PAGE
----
But in America, it's so easy to be bad. You almost need superpowers to be good. Rah-rah rants about the joys of pedaling, the health benefits, and the wide selection of commute-worthy bikes are all but powerless within a pro-car infrastructure. If they worked, we'd be right up there with the best bike-commuting countries, where 40 to 70 percent ride daily. Our score: 0.48 percent. Our problem is partly a lack of government-imposed disincentives—like the much higher fees and operating costs associated with owning a car in many other countries—but there's also our genetic proclivity to conserve energy whenever possible, like a little Lucifer on your shoulder constantly jingling the car keys.
Since it's unnatural, even masochistic, to impose your own disincentives, find another way to break the car habit and get the bike habit. Breaking habits is hard but not impossible, and you have to give a new routine time to take root. The first step is making it easy, and one way is to get a suitable bike. Start when the weather is best, because it's not easy for bike commuting to take root in the hot, muggy summer or dark, cold, wet winter, when it's so hard to resist the comfort of a temperature-controlled sedan, listening to your favorite tunes and sipping coffee. But in time you may come to love riding through all four seasons. Nasty streets and sleet? Bring it on!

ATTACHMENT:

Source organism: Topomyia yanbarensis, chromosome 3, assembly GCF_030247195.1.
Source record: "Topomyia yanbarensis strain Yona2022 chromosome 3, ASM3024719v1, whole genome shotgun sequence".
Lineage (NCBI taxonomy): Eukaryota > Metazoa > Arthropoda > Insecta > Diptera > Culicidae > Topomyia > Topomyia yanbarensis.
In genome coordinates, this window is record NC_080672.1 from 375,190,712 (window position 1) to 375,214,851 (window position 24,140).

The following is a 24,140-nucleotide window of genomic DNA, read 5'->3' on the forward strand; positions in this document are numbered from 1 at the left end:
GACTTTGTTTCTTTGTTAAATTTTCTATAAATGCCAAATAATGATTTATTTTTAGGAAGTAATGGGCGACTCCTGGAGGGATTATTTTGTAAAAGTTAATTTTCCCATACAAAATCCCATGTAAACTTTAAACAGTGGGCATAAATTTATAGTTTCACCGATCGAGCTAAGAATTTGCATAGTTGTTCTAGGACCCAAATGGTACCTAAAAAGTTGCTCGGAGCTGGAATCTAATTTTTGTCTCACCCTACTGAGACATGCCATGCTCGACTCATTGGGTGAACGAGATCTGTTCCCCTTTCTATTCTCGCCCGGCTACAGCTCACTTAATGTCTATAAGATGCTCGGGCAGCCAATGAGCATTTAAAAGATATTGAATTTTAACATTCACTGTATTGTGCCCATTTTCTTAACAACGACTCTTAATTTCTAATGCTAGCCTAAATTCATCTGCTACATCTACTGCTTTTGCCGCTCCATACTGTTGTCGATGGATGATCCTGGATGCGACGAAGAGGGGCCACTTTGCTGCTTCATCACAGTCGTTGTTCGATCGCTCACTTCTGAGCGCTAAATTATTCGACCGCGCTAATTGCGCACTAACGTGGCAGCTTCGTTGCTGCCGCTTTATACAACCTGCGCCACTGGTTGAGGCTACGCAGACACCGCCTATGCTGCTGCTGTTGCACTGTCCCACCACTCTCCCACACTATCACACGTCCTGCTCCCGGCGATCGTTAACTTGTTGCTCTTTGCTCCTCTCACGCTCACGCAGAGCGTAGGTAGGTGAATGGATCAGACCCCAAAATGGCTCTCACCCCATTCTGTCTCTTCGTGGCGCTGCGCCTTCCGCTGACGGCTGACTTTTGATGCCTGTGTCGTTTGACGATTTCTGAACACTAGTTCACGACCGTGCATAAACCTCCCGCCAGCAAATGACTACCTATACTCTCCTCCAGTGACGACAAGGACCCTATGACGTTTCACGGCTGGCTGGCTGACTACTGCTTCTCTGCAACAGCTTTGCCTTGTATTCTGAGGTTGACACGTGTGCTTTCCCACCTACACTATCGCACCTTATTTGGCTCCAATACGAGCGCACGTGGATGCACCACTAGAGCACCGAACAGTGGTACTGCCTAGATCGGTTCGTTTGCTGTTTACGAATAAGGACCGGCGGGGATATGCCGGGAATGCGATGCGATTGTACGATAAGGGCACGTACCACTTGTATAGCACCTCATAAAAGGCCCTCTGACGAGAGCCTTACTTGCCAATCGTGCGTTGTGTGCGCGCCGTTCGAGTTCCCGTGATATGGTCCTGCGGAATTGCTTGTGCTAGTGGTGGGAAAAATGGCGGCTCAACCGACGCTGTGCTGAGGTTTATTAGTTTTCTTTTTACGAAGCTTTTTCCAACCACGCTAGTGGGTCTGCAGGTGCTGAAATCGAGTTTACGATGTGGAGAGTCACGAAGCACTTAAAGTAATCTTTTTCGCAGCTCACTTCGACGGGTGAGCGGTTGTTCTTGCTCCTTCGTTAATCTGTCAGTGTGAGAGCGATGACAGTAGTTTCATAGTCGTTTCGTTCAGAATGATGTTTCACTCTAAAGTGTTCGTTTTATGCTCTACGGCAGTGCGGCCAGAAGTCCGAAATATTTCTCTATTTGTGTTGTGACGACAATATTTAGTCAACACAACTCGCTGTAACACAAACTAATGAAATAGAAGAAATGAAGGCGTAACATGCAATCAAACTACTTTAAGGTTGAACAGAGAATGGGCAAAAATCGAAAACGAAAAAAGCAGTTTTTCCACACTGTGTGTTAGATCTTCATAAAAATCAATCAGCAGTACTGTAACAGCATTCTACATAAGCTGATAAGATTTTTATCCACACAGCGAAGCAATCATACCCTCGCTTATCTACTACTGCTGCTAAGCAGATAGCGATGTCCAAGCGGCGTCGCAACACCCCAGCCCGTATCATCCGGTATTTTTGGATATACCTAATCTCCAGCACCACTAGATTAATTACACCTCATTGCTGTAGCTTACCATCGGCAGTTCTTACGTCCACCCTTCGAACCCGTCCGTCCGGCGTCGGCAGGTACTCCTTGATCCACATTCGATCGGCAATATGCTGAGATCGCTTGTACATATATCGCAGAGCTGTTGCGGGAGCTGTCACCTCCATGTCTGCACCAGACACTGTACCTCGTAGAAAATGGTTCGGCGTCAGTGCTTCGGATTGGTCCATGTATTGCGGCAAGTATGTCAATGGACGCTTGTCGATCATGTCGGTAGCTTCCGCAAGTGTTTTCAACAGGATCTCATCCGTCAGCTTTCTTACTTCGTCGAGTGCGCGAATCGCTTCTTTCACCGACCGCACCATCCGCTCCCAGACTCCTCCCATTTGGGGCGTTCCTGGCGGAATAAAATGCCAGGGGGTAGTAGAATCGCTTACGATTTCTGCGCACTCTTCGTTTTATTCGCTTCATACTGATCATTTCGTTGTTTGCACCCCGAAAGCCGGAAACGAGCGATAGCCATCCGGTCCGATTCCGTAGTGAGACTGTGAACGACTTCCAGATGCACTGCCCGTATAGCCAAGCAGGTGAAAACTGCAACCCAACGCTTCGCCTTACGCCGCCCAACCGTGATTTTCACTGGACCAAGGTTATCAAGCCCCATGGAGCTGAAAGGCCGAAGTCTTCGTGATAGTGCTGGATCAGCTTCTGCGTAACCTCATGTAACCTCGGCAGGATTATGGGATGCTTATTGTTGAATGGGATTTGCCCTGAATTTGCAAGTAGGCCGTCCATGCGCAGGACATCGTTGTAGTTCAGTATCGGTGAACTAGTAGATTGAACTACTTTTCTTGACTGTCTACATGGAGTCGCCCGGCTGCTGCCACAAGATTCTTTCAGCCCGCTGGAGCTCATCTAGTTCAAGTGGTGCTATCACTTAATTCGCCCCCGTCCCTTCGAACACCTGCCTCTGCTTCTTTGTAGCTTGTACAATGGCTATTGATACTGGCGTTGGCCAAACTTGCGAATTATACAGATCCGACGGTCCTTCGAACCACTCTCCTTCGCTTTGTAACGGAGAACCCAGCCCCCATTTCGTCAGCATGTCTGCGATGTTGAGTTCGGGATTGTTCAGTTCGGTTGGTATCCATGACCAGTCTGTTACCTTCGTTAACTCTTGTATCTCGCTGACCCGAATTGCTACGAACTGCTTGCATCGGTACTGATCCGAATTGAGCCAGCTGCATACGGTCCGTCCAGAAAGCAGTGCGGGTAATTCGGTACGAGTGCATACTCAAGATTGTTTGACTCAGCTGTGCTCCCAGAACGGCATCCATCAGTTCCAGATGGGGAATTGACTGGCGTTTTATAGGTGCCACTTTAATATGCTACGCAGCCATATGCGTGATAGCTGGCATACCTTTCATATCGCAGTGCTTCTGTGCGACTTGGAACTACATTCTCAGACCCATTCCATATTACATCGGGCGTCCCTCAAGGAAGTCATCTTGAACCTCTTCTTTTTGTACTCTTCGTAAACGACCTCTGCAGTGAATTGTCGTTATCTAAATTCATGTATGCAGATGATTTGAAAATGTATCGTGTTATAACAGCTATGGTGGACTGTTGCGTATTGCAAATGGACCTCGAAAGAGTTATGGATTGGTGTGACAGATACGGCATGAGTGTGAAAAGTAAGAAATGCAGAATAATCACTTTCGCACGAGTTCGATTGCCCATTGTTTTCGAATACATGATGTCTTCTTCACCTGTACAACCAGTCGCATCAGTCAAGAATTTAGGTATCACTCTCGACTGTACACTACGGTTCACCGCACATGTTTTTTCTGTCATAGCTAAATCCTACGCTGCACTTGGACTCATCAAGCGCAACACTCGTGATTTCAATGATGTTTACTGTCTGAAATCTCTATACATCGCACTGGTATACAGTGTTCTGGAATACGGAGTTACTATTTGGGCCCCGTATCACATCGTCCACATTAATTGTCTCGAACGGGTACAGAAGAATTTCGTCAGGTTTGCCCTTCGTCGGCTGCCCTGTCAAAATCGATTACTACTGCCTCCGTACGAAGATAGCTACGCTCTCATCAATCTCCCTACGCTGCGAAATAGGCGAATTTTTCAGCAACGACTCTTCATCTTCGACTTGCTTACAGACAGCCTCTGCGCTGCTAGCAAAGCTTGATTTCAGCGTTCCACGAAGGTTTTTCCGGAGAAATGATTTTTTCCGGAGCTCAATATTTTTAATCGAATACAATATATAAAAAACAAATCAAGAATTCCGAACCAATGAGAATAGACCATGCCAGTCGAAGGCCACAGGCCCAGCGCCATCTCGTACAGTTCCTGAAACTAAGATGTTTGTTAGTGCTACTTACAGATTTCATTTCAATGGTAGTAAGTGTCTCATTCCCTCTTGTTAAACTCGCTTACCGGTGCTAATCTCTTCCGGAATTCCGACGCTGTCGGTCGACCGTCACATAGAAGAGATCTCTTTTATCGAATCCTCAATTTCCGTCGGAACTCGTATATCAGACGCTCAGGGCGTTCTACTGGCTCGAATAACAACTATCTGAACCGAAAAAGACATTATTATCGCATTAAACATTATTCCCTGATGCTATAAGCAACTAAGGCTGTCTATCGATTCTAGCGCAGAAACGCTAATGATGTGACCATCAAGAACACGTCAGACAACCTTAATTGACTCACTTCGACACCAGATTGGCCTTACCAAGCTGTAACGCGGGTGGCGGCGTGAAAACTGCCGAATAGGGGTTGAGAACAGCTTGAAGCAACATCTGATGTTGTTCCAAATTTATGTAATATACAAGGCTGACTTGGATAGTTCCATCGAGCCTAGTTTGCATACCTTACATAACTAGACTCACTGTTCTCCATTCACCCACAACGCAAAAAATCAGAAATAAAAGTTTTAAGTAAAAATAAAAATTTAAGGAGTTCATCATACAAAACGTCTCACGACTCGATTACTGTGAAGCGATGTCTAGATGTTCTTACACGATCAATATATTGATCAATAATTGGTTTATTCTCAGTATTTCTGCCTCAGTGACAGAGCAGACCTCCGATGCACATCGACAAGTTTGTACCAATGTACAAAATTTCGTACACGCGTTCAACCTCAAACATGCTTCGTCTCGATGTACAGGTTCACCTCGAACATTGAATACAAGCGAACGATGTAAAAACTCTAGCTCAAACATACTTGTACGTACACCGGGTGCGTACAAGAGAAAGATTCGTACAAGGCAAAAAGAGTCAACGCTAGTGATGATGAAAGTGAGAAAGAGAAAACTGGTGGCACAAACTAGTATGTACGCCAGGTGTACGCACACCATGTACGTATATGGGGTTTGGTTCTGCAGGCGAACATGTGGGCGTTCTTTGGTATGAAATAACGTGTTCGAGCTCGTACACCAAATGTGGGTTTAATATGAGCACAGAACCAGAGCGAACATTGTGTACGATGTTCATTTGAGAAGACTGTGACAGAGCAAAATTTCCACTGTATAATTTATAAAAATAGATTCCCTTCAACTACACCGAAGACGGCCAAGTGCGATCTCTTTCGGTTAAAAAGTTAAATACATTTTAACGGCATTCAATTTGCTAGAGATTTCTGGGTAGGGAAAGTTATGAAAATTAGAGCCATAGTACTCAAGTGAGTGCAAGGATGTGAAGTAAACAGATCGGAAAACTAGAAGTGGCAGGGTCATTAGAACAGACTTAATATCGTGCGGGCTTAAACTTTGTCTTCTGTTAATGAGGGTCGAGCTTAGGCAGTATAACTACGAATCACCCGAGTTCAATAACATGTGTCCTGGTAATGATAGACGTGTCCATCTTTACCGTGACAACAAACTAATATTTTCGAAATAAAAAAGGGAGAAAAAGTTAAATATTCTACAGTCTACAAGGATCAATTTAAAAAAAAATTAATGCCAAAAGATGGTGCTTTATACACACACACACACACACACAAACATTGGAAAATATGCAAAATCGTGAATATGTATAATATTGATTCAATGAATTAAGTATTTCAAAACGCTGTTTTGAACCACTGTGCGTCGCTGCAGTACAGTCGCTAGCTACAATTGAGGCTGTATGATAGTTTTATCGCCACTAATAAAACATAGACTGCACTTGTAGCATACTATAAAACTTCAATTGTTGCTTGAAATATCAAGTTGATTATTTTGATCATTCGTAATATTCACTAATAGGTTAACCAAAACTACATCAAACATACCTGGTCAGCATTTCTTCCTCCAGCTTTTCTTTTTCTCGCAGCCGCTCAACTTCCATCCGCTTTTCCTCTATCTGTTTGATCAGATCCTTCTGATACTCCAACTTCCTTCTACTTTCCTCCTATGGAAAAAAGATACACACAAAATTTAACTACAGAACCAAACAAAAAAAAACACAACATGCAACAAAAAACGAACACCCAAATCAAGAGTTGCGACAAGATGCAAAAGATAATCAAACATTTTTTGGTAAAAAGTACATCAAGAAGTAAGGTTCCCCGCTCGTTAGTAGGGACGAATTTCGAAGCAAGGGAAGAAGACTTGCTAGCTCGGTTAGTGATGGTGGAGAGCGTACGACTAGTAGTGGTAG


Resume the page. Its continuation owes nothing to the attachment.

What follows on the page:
Whatever you do, just make it so you're driving less and pedaling more. The more you do it, the easier it gets. And if all those far-flung folks can do it, so can you. You may have a harder system to fight, but it's a good fight.
Lock This Way
Relaxed? Kryptonite Evolution Mini ($62)
Nervous? Kryptonite New York Fahgettaboudit ($100) and, for your saddle and front wheel, KryptoFlex 1007 Looped Cable 7' ($12)
No Bike Lane?
- Take the rightmost third of the lane.
- Own it, and, please, be very predictable.
- Ignore impatient honkers; don't engage hostile ones.
In the Bike Lane: